Among Fishel, Adler & Schwartz’s renovations was the removal of the stoop and, inside, a “sky parlor,” where large exhibitions could be held. A two-story extension, it was lit by a vast skylight. It was here in January 1904 that portraits and small landscapes by Wilhelm Funk were hung. The art critic of The New York Times commented on various portraits, including one of vaudeville artiste Fritzi Scheff, known to “the outside world” as Baroness von Bardeleben, and “the seated likeness of Mr. William C. Le Gendre of Brown Brothers.” The journalist was taken with the portrait, but not necessarily with the choice of clothing for the poser.
“He is in walking dress, and on the table by his side is that ugly adjunct of man’s city garb, the black top hat; yet so managed as not to be offensive in the picture.”
In December 1906 the gallery offered unusual subject matter—Native American portraits. J. H. Sharp’s exhibition featured over 30 paintings “devoted to the delineation of Indian life.” The Sun opined, on December 17, “The best realized of the series is No. 10, ‘Gray Day—The Visit.’ It is discreet and has an out of door atmosphere. The heads of the Indians are hard and not set forth in a particularly pleasing quality of paint. Mr. Sharp has been a close student of his subject.”
Although Fishel, Adler & Schwartz had entered into a 21-year lease; the sudden death of Abraham I. Adler early in 1908 ended it. On April 8 “in accordance with the wishes” of Adler, a two-day auction of the inventory was begun. The first evening’s sales amounted to $10,434.30; including paintings by Dutch artist Bernard de Hoog, and landscape painter Mesle.
In October that year several publications announced that the piano and organ manufacturers Mason & Hamlin had purchased the renovated house. Someone changed his mind, apparently; for instead the company signed a 21-year lease. The Record and Guide, on October 31, noted that the firm “will use it for its own business.”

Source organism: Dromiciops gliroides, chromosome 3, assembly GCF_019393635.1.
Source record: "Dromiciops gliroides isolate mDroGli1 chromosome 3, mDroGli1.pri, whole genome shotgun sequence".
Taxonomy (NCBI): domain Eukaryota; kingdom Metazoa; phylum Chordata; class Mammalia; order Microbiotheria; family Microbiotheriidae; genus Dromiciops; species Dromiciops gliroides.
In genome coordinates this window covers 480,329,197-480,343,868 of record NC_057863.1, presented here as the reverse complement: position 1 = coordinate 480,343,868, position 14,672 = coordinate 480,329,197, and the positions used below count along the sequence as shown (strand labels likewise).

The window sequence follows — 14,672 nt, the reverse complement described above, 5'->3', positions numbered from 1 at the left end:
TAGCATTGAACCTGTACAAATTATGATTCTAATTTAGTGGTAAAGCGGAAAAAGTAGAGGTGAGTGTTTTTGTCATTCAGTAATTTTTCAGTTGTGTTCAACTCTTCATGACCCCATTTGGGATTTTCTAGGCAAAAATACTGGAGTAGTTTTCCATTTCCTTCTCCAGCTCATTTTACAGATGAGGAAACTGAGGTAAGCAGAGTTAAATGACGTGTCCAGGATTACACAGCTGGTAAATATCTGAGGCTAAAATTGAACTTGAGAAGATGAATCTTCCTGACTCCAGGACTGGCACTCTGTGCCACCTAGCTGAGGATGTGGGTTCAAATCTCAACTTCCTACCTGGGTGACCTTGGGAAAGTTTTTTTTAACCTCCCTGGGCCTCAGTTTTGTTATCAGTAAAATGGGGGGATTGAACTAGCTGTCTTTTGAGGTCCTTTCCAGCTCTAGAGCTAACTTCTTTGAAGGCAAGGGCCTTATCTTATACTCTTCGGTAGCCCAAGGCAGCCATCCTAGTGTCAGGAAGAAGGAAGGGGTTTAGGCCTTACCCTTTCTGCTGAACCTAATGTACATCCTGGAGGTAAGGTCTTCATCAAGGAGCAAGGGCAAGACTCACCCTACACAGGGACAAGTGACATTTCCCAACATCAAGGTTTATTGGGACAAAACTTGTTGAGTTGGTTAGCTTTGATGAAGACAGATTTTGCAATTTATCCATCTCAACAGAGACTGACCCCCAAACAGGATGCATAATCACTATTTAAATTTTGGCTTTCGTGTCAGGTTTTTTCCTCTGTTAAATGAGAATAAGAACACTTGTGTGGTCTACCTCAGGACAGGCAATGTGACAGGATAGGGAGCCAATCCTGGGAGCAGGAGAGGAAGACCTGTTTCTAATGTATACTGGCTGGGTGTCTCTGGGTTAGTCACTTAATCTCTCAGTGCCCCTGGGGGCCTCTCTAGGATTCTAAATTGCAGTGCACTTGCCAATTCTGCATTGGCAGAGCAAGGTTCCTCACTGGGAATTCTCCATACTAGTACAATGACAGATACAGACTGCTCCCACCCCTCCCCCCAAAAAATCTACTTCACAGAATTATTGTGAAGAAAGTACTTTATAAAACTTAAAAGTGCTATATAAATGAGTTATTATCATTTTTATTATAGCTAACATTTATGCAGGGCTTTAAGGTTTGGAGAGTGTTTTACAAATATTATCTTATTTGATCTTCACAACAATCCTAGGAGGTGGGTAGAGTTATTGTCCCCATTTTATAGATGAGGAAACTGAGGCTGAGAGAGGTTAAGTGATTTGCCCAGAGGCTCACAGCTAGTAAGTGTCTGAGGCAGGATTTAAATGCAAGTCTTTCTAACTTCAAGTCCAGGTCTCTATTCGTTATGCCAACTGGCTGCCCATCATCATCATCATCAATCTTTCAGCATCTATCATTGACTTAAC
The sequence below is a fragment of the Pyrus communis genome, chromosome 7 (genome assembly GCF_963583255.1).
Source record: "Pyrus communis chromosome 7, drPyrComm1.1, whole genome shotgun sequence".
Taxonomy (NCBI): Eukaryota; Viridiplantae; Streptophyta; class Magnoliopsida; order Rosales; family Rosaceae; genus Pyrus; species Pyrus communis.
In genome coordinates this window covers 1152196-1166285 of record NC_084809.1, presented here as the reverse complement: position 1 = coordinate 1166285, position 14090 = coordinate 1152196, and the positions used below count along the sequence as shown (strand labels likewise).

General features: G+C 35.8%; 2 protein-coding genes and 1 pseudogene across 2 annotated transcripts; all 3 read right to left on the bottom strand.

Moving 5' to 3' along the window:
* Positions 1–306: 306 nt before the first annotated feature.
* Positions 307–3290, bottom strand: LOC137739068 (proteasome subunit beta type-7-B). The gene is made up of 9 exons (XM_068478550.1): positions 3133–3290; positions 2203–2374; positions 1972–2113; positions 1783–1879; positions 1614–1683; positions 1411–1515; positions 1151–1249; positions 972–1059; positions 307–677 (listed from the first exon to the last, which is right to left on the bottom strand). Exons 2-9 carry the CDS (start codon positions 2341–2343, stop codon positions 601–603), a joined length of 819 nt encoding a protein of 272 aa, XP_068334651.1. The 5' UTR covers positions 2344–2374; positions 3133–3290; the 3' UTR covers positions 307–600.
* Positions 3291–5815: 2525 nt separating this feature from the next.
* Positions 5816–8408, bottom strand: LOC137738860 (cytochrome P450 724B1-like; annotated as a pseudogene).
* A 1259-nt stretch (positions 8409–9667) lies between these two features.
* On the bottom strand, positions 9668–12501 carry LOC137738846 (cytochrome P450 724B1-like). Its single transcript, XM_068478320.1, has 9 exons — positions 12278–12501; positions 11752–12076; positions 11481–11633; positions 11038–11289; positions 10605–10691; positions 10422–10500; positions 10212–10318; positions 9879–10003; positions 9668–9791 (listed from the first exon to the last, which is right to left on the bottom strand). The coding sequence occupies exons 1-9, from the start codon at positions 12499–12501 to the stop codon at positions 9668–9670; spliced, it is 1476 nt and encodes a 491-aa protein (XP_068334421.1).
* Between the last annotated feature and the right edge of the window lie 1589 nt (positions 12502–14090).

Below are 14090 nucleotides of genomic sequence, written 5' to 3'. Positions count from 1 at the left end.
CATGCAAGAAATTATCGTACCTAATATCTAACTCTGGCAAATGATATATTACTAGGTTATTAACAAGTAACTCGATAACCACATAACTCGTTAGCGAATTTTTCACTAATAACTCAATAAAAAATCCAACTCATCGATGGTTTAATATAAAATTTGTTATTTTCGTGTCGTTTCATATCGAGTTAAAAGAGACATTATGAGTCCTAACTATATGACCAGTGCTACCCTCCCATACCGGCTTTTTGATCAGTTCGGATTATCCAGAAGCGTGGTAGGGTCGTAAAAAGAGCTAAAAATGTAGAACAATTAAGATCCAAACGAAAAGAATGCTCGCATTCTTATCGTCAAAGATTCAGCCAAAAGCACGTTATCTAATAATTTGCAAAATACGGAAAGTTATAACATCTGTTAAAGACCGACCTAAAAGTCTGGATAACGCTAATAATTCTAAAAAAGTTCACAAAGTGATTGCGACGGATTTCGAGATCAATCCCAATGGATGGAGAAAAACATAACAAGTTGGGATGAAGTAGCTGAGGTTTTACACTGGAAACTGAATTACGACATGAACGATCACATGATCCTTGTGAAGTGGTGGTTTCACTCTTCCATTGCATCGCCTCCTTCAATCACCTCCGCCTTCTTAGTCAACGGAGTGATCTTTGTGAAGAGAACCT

Mason & Hamlin’s move was part of a trend as piano and organ firms left Broadway and Union Square for Fifth Avenue. Within a year the Sohmer Piano Co. would take the ground floor of the new 11-story structure next door at No. 315.
|The firm was not ashamed to call its pianos "the most expensive" in the world. New-York Tribune, March 8, 1916 (copyright expired)|
Like other piano firms, Mason & Hamlin staged recitals to showcase its instruments. While some, like Steinway & Sons, had actual concert halls; Mason & Hamlin made do with less imposing accommodations.
When the United States entered World War I the piano company pitched in by selling Liberty Bonds. On October 19, 1918 The Literary Digest noted “In the window of Mason & Hamlin, 313 Fifth Avenue, John Ward Dunsmore strikes a novel note with his picture of President Wilson alone in his study and its Liberty-bond message ‘Light His Worries.’”
|Mason & Hamlin Co. staged recitals to showcase its pricey pianos. (copyright expired)|
As Mason & Hamlin’s 21-year lease drew to a close in February 1929, the Murdock family finally decided to sell. After more than three quarters of a century since Uriel A. Murdock bought the property, the family sold it to real estate operator Joseph F. A. O’Donnell for $350,000. O’Donnell was prompted to buy the old building by the announcement of the coming Empire State Building a block away. He told reporters that “he made the purchase in contemplation of higher values on lower Fifth Avenue which he said would result from the improvement of the Waldorf-Astoria site.”
O’Donnell was on target regarding the rising property values. Two weeks later he resold No. 313 for what The New York Times called “a substantial profit.” The buyer was perhaps more surprising to real estate dealers than the rapid resale—The Murdock Realty Company.
Once the center of expensive hand-made gowns and imported artwork; the neighborhood filled with textile firms in the 1930s. In April 1936 the Carolina Manufacturing Company took the store and basement. The company was a wholesale importer of two widely unrelated items—linens and carpets. Three decades later its executive offices were still in the building.
Today former English basement and parlor level of the Murdock mansion give no hint of its residential past. A bank operates out of the combined two-story tall space with its sleek glass and stainless steel façade. But above, the lone survivor of the area’s glory days drops the disguise. Even painted gray, the keystoned lintels, the sills and the original attic openings betray the building’s early history.
photographs by the author
photographs by the author